ATTORNEY General Faris Al-Rawi said legislation to decriminalise marijuana is scheduled to be in Parliament by September. Speaking at the post-Cabinet media conference last week at the Diplomatic Centre, Port of Spain he said the draft legislation has nearly been completed and, following Cabinet approval, will be laid in Parliament during the sittings in September.
“We worked on it up to yesterday in its near completed form.” Al-Rawi also commented on the announcement by National Security Minister Stuart Young at the Carenage Police Station sod-turning ceremony on Tuesday that attorneys from the office of the Director of Public Prosecutions (DPP) will be working with police similar to the district attorney system in the US or the crown prosecutorial office in the UK.
He said the DPP Tobago office has been opened, the DPP San Fernando office at Gulf City was about to be outfitted and yesterday the Cabinet considered the outfitting of the DPP north office. He added about 95 per cent of the positions for legal officers in the lowest category have been filled by the Judicial and Legal Services Commission (JLSC) and the gap in between officers two, three and then senior officers was being worked upon by the DPP’s recommendations for promotions.
Al-Rawi said the district attorney-type arrangement has been allowed to prosper now only because Commissioner of Police Gary Griffith took the advice of the Cabinet and introduced a special prosecutorial unit in the TT Police Service (TTPS).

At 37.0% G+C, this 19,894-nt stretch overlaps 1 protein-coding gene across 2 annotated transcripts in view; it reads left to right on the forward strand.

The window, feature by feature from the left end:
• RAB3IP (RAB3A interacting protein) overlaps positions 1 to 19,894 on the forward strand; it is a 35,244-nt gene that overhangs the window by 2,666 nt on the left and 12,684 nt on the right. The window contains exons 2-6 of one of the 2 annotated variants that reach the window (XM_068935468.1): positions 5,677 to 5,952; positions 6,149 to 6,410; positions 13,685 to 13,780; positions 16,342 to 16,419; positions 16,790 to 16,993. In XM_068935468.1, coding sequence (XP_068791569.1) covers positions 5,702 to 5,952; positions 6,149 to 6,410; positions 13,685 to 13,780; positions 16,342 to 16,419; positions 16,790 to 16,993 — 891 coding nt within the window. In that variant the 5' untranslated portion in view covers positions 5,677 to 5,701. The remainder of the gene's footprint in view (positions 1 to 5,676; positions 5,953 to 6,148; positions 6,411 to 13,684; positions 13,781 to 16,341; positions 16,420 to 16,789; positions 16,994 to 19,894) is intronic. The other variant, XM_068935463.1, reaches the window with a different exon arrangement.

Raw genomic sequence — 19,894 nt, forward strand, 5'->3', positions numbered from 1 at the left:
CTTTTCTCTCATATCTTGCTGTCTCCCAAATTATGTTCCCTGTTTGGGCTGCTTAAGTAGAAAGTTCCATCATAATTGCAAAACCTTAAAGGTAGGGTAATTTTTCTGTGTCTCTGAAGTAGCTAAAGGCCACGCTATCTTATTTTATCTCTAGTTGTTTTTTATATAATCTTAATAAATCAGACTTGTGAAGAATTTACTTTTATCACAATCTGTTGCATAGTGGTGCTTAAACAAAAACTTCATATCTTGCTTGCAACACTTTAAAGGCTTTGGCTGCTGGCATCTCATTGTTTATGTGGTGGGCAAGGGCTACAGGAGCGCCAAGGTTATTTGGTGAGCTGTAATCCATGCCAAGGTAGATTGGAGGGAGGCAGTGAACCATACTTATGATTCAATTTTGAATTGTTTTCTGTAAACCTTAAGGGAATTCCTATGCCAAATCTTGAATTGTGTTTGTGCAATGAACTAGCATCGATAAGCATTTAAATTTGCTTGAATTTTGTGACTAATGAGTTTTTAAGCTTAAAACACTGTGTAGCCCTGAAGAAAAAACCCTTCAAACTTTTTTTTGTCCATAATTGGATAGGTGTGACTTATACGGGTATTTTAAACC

“So having 42 forensic auditors and accountants and specialist prosecutors from the UK who are in TT now come into the TTPS allow the DPP’s office to have a little bit more space to operate in a better operation.”
Asked if the system will require any legislative amendment Young said the arrangement was an administrative decision and the DPP pledged his full support. He explained an officer or officers from the DPP will be assigned to investigations and will walk police investigators through the process of gathering evidence.
He said the DPP’s office has been working with the Office of the Attorney General in terms of getting more resources. He added a lot of the problem with the appointment of attorneys was because of having to wait on the JLSC.
Marijuana activist and former journalist Nazma Muller sent an email to the Office of the President indicating she wanted to meet with President Paula-Mae Weekes to discuss the issue of legalising marijuana.
The founder of the Caribbean Collective for Justice, a registered NGO that advocates for social and environmental justice, said in her email that the group had started an online petition to legalise cannabis, which has 12,000 signatures now. It was presented to the Prime Minister last year in July.
Dr Rowley, Muller said in her email to the President, promised to decriminalise cannabis for personal and medical use by June 30 this year. He says he will do so in September. In the meantime cancer patients are dying and some are desperate to try cannabis oil because it is their last hope.
“I am imploring the President to intervene and ask the Minister of Health to issue licences to allow me to supply them with life-saving medicine. This is already permitted by law, according to a clause in the Dangerous Drugs Act. As an accomplished lawyer the President can use her immense powers to help these citizens. I would like to meet with Her Excellency as soon as possiblr to discuss how we can be of service to our fellow citizens in their time of need. Bless,” Muller said.